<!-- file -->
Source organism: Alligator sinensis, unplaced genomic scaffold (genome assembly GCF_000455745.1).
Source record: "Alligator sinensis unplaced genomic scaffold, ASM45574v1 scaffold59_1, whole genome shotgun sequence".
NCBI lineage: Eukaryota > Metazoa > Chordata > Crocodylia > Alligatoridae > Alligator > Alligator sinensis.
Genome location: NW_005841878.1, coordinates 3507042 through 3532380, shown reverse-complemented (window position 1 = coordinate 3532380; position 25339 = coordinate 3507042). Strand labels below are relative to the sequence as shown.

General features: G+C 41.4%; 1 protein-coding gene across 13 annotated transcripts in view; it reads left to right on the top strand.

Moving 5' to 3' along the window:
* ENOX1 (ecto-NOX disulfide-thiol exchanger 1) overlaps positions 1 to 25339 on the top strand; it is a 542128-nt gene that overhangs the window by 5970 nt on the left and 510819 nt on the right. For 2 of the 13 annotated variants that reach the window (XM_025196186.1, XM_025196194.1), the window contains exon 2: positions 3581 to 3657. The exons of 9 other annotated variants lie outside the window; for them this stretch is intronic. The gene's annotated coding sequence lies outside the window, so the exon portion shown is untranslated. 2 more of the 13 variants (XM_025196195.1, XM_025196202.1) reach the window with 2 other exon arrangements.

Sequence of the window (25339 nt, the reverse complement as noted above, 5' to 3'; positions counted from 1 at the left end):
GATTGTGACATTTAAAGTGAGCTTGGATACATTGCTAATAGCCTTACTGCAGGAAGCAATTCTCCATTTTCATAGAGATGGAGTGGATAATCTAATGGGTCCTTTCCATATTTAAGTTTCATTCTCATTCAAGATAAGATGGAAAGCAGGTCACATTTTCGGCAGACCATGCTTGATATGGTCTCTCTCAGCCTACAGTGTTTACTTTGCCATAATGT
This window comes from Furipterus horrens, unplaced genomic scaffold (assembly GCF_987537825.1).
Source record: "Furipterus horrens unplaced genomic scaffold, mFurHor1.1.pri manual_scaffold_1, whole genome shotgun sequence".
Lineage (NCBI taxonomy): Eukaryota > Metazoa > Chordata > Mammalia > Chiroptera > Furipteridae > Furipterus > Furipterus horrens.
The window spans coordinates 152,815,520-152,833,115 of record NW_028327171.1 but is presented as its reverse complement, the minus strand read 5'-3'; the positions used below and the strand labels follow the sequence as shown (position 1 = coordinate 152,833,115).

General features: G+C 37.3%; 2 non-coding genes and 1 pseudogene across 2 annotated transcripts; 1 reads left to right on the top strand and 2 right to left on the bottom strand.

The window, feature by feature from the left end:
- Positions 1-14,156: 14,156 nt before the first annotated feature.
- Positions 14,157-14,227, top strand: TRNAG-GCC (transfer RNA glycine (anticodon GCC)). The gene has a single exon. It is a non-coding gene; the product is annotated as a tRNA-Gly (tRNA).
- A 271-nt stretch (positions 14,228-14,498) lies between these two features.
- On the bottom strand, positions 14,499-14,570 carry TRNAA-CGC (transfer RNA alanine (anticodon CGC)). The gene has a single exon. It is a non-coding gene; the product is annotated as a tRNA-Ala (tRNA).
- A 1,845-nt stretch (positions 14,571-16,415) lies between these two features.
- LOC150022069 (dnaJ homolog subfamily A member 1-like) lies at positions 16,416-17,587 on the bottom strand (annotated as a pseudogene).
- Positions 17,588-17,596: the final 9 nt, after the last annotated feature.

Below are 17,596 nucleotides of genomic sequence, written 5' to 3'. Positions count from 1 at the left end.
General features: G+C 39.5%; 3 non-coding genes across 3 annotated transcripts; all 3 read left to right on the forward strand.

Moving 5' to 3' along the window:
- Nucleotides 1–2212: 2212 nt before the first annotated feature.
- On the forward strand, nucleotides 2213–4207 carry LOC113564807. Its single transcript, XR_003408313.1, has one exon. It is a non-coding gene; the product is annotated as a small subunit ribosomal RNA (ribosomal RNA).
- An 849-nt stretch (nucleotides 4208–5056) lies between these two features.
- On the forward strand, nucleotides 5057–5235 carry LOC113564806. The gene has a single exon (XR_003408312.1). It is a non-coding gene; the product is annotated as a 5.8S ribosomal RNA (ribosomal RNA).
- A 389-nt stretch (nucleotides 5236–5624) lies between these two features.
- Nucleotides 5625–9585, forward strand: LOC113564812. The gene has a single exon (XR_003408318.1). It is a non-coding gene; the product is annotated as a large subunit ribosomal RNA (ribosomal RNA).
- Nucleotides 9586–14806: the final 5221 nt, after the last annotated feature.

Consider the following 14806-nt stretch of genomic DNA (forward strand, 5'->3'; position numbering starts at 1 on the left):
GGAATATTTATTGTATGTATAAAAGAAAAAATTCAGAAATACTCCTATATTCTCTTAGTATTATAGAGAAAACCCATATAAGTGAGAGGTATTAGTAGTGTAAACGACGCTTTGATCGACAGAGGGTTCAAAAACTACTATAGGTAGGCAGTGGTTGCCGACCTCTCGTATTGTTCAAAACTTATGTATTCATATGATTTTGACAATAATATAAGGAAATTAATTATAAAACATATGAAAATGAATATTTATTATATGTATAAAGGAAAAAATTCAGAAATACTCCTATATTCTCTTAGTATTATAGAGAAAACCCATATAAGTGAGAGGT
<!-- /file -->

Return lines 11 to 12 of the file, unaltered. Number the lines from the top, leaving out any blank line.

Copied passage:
Source record: "Furipterus horrens unplaced genomic scaffold, mFurHor1.1.pri manual_scaffold_1, whole genome shotgun sequence".
Lineage (NCBI taxonomy): Eukaryota > Metazoa > Chordata > Mammalia > Chiroptera > Furipteridae > Furipterus > Furipterus horrens.